(7) Except as specifically limited herein, the rules, rights and privileges governing the practice of law shall be applicable to an attorney admitted under this Rule
HISTORY: Amended by Order 2009-12, eff. 1-1-2010; prior amendments eff. 1-1-04 (Order 2003-4), 1-1-02 (Order 2001-2), 2-1-00 (Order 99-1), 8-1-92 (Order 92-1), 1-13-86; adopted eff. 7-5-85


Friday, July 13th, 2012

Please reach out to Katie Lange-Dardugno to set up your interview.
She will be onsite at the NKBA at 529 Centre View Boulevard, Crestview Hill, KY 41017
Tuesday, August 7, 2012 from 9 AM to 4 PM.
Katie can also be reached at or (513) 618-2665 if you are interested in setting up a time to meet prior to this date in the Cincinnati office located at 901 Adams Crossing, Cincinnati, OH 45202.
Pro Tem Legal Solutions is the Greater Cincinnati’s newest company to help you land your next job in the legal industry.
Pro Tem offers lawyers/paralegals and legal support staff the following opportunities:
Contract to Hire
Permanent Placement
E-Discovery/Document Review Projects
The downturn in the economy and more law school graduates than current demand has resulted in a tough legal job market. However, there are ways for you to develop skills, strengthen your resumes and improve/expand your options in the legal field.
Temporary legal staffing is growing. During the latest economic downturn, many law firms downsized to cut costs. However, when those law firms took on large cases they found themselves understaffed and in need of assistance, particularly during the discovery phase of the lawsuit. To meet their staffing needs, law firms are turning to temporary legal staffing companies to help them “staff-up.” We understand Pro•Tem will only be as good as the talent we recruit and we believe the best way to recruit the best talent is to provide recruits with an opportunity to improve their skills.
Pro•Tem provides the first step towards the legal job you really want. We will give you the opportunity to make yourself more marketable so you can obtain the permanent legal position you desire. Pro•Tem will help you become more marketable by offering resume and interviewing workshops. In addition, Pro•Tem offers business advice on how to start your own law practice by providing advice in the following areas: how to obtain financing; how to take on a partner; how to bill your time; and most importantly, how to attract business. Furthermore, Pro•Tem offers insurance advice through Gallagher SKS on how best to obtain cost effective health and professional liability insurance.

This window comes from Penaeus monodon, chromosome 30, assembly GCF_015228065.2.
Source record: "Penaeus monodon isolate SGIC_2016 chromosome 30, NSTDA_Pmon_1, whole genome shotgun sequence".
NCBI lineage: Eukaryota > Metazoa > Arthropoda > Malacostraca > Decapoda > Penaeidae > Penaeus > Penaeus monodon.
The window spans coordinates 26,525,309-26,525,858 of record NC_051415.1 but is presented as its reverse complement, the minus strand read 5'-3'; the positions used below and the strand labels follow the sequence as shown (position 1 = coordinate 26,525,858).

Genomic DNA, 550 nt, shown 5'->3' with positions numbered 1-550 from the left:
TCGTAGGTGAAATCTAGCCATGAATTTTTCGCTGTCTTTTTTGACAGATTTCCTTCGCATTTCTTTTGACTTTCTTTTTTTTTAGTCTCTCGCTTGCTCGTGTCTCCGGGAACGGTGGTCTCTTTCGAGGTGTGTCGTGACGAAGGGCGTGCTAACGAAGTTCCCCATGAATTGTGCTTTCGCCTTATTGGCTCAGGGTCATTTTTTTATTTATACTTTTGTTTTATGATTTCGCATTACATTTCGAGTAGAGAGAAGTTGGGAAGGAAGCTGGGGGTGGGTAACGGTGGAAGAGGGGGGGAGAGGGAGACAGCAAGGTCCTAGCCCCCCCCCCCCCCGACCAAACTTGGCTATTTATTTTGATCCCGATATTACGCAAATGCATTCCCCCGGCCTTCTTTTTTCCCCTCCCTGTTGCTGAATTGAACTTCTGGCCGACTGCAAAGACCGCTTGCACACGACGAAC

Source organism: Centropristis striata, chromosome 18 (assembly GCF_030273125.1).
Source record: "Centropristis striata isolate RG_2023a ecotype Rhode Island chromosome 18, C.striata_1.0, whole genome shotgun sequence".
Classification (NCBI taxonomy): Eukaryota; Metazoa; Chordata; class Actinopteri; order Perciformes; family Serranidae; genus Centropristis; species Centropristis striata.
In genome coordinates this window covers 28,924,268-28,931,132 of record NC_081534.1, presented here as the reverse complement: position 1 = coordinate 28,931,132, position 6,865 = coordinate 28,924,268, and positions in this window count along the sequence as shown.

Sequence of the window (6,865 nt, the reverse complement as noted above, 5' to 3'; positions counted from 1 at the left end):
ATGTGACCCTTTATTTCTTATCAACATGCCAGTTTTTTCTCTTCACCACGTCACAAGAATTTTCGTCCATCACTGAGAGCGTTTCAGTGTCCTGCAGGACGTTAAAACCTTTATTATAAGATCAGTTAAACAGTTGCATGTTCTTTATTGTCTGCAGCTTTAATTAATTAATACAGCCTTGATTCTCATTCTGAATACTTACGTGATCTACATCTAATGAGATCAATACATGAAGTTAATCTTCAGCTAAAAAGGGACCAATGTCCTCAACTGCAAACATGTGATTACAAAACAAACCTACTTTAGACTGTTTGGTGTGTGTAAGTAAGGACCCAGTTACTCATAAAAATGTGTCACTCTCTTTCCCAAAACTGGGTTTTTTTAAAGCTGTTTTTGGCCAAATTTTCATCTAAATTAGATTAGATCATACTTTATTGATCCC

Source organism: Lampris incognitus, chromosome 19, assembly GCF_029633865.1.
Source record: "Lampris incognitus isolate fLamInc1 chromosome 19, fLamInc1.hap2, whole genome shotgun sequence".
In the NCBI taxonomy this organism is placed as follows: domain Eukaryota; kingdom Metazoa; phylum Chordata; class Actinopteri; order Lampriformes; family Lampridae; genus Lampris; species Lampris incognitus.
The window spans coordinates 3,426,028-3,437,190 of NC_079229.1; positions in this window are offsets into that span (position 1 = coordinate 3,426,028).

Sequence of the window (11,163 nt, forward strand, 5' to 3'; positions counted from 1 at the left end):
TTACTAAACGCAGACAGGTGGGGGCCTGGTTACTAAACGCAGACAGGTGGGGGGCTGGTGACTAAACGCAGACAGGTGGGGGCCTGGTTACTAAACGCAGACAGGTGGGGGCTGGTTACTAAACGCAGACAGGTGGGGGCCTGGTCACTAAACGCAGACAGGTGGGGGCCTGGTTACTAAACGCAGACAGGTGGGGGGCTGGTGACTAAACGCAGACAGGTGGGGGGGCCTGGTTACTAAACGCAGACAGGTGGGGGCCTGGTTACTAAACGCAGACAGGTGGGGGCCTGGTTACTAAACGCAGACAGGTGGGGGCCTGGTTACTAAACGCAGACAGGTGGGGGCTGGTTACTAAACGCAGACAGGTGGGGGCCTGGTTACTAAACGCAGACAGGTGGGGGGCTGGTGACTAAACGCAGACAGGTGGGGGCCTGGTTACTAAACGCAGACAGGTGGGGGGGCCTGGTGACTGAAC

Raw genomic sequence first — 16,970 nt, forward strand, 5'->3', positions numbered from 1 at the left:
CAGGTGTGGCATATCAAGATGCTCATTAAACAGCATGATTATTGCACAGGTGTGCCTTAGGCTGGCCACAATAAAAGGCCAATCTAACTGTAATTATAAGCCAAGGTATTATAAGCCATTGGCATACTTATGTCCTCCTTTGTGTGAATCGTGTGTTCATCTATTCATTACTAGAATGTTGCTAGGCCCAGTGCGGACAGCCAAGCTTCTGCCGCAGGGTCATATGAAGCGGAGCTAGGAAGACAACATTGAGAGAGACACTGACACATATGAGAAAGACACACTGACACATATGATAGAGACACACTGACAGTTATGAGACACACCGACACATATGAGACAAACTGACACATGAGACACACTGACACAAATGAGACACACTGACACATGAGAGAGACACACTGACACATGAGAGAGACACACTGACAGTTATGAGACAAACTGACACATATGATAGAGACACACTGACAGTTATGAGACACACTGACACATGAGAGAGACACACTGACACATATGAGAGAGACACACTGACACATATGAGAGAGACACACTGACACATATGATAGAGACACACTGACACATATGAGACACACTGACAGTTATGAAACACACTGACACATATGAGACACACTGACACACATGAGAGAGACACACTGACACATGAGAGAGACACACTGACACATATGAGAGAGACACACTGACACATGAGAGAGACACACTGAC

Pro•Tem is a community where you can improve your skills, make some money and ultimately get the job you went to law school to obtain.
Please reach out to Katie Lange-Dardugno to set up your interview. She will be onsite at the NKBA in Crestview Hills on Tuesday, August 7, 2012 from 9 AM to 4 PM. Katie can also be reached at or (513) 618-2665 if you are interested in setting up a time to meet prior to this date in the Cincinnati office located at 901 Adams Crossing, Cincinnati, OH 45202.

Kentucky Landlords Made Liable for Tenant’s Dog Bite – By David Kramer

Wednesday, July 11th, 2012

By David Kramer |

In a very recent decision, Benningfield v. Zinsmeister, — S.W.3d —, 2009-SC-000660-DG (6/25/12), the Kentucky Supreme Court interpreted Kentucky statutes as permitting a landlord to be held liable when a tenant’s dog attacks someone on or about the leased premises. In a plurality opinion, the Court determined that the landlord can be considered the statutory owner of the dog under KRS 258.095(5) if the landlord has permitted the dog to be kept on the leased premises.
In Benningfield, a child was attacked by a tenant’s Rottweiler on a sidewalk across the street from the leased premises. There was evidence the landlord had previously given permission for the tenants to keep the dog. The child’s parent sued both the tenant who owned the dog and the landlord. The trial court dismissed the claim, holding that the landlord could not be held liable because the attack occurred off the leased premises. The Court of Appeals agreed, adding that the landlord would also have to know of the dog’s dangerous propensities in order to be liable for the attack.